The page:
twenty-two hours after we left kuwait, we arrived at our designated rally point. we would sleep here for the night, and in the morning our comrades would pick us up and escort us to FOB Scunion. I dont think i have ever slept so rough in my life. it is impossible to fall asleep and be comfortable inside the cab of a HEMTT. somehow i got enough rest to function come wakeup, and i was never more alert than i was on the ride to Scunion. this would be my first experience driving in traffic. the escort told us that the only way you stay alive in this country is to "drive it like you stole it." he brifed us on the route, and told us to keep up-he had no intention of stopping. it is an incredible experience driving in rush hour traffic at 55 mph...especially when you dont have to pay for the damages you cause. I took my 10 ton truck over bombed out replacement bridges, through wall to wall traffic, and finally through the gate at FOB Scunion. I never felt so alive in my life. I was hooked. Adrenaline was my new drug, and I wanted more. My oportunity would come soon, but not soon enough. For now we rested.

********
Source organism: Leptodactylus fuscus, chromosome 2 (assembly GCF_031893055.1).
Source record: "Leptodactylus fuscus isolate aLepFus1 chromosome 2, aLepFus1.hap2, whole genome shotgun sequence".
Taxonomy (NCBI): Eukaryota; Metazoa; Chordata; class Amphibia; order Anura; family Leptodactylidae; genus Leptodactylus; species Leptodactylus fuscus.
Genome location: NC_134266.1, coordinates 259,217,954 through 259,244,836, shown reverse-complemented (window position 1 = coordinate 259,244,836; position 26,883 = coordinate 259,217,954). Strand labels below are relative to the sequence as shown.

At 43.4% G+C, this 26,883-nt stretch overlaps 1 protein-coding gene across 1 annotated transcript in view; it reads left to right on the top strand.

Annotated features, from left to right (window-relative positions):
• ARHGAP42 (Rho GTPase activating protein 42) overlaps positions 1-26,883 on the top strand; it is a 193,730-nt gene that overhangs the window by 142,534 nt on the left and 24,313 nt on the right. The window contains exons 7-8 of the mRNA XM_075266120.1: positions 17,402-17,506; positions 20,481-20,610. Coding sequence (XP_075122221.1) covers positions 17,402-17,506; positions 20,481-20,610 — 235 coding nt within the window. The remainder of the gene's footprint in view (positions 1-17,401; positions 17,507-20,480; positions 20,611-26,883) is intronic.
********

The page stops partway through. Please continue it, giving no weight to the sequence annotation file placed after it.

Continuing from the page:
Welcome to hell boys...